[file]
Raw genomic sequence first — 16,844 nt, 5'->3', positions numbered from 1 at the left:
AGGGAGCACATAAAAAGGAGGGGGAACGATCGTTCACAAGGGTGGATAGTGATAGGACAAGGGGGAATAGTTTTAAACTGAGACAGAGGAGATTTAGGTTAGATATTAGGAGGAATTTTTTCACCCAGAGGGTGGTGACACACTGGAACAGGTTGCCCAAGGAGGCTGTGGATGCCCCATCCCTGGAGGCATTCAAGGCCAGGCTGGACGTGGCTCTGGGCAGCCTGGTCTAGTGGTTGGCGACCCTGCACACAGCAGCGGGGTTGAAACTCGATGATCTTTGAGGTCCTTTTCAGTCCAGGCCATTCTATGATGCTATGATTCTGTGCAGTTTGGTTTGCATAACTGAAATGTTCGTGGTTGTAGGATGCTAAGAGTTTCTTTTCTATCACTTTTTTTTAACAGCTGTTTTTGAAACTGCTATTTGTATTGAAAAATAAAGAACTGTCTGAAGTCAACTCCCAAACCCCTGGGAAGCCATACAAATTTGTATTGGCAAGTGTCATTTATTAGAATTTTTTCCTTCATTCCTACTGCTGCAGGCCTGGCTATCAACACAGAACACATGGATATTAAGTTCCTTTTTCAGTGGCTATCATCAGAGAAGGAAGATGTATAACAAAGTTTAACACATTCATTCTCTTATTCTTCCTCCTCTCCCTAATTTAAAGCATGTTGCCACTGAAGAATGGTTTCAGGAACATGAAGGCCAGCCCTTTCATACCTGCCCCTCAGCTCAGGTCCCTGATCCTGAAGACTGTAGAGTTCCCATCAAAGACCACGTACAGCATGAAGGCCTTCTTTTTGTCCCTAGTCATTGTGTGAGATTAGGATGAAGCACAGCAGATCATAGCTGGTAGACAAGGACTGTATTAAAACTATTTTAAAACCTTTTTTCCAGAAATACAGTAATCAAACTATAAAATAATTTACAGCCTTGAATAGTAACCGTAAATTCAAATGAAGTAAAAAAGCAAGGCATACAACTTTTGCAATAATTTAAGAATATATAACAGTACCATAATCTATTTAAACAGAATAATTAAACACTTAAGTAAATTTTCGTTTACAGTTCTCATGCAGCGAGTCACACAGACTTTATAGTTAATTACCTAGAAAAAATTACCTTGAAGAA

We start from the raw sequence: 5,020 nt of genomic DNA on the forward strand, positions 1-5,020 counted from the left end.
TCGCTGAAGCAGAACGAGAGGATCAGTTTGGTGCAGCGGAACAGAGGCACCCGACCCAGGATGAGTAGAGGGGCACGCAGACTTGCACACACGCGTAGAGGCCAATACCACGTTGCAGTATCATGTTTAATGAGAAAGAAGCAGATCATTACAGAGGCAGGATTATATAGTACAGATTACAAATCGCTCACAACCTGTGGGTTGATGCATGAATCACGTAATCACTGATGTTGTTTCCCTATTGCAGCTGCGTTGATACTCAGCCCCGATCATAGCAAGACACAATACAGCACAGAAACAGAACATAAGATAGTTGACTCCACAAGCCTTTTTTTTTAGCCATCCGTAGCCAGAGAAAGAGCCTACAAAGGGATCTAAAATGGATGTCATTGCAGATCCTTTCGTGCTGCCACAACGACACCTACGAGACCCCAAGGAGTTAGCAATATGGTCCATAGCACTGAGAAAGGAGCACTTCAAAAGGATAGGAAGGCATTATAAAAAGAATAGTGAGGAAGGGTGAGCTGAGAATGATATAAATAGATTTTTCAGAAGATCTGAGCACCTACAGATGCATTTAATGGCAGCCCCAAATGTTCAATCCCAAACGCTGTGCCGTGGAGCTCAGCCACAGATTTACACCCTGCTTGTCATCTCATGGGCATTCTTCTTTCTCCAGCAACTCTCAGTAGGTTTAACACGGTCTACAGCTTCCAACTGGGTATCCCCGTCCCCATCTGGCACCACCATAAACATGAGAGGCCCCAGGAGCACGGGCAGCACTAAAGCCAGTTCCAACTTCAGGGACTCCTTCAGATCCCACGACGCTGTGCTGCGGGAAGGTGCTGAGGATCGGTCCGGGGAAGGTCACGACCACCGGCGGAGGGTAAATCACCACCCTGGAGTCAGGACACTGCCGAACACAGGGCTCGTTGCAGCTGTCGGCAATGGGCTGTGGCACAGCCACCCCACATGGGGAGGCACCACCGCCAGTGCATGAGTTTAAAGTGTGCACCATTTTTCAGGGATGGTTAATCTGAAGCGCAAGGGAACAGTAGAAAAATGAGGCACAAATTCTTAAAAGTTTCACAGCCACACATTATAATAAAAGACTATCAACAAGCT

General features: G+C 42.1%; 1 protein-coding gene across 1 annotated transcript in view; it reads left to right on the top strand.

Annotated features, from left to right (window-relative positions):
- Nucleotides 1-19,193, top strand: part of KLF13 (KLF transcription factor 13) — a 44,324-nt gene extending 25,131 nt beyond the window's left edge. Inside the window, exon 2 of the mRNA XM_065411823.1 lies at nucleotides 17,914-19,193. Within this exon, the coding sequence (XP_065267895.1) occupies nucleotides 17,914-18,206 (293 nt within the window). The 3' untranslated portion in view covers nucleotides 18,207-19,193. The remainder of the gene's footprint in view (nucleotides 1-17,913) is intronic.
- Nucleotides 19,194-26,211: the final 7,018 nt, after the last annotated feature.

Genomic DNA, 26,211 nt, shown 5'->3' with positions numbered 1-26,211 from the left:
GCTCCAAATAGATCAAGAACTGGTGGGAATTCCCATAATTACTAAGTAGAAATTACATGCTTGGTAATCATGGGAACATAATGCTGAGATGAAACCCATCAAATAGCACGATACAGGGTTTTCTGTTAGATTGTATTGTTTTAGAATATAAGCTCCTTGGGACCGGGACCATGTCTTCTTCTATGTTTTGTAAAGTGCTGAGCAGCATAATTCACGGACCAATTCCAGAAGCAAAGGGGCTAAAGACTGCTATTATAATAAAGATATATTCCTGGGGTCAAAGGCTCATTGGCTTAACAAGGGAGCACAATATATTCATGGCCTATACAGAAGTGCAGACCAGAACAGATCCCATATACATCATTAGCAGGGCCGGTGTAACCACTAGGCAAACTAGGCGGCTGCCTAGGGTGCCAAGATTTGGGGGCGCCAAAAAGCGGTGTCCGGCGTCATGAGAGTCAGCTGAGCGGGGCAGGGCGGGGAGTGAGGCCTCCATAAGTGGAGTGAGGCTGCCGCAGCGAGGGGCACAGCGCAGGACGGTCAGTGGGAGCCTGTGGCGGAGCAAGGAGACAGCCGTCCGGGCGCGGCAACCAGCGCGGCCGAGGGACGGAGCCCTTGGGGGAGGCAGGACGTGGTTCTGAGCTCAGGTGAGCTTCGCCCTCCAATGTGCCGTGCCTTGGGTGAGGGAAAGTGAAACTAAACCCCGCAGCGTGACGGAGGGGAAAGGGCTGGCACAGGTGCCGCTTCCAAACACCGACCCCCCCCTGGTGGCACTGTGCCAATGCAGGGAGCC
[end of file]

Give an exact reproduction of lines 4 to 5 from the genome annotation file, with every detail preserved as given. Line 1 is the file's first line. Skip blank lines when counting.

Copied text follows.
TCGCTGAAGCAGAACGAGAGGATCAGTTTGGTGCAGCGGAACAGAGGCACCCGACCCAGGATGAGTAGAGGGGCACGCAGACTTGCACACACGCGTAGAGGCCAATACCACGTTGCAGTATCATGTTTAATGAGAAAGAAGCAGATCATTACAGAGGCAGGATTATATAGTACAGATTACAAATCGCTCACAACCTGTGGGTTGATGCATGAATCACGTAATCACTGATGTTGTTTCCCTATTGCAGCTGCGTTGATACTCAGCCCCGATCATAGCAAGACACAATACAGCACAGAAACAGAACATAAGATAGTTGACTCCACAAGCCTTTTTTTTTAGCCATCCGTAGCCAGAGAAAGAGCCTACAAAGGGATCTAAAATGGATGTCATTGCAGATCCTTTCGTGCTGCCACAACGACACCTACGAGACCCCAAGGAGTTAGCAATATGGTCCATAGCACTGAGAAAGGAGCACTTCAAAAGGATAGGAAGGCATTATAAAAAGAATAGTGAGGAAGGGTGAGCTGAGAATGATATAAATAGATTTTTCAGAAGATCTGAGCACCTACAGATGCATTTAATGGCAGCCCCAAATGTTCAATCCCAAACGCTGTGCCGTGGAGCTCAGCCACAGATTTACACCCTGCTTGTCATCTCATGGGCATTCTTCTTTCTCCAGCAACTCTCAGTAGGTTTAACACGGTCTACAGCTTCCAACTGGGTATCCCCGTCCCCATCTGGCACCACCATAAACATGAGAGGCCCCAGGAGCACGGGCAGCACTAAAGCCAGTTCCAACTTCAGGGACTCCTTCAGATCCCACGACGCTGTGCTGCGGGAAGGTGCTGAGGATCGGTCCGGGGAAGGTCACGACCACCGGCGGAGGGTAAATCACCACCCTGGAGTCAGGACACTGCCGAACACAGGGCTCGTTGCAGCTGTCGGCAATGGGCTGTGGCACAGCCACCCCACATGGGGAGGCACCACCGCCAGTGCATGAGTTTAAAGTGTGCACCATTTTTCAGGGATGGTTAATCTGAAGCGCAAGGGAACAGTAGAAAAATGAGGCACAAATTCTTAAAAGTTTCACAGCCACACATTATAATAAAAGACTATCAACAAGCT

General features: G+C 42.1%; 1 protein-coding gene across 1 annotated transcript in view; it reads left to right on the top strand.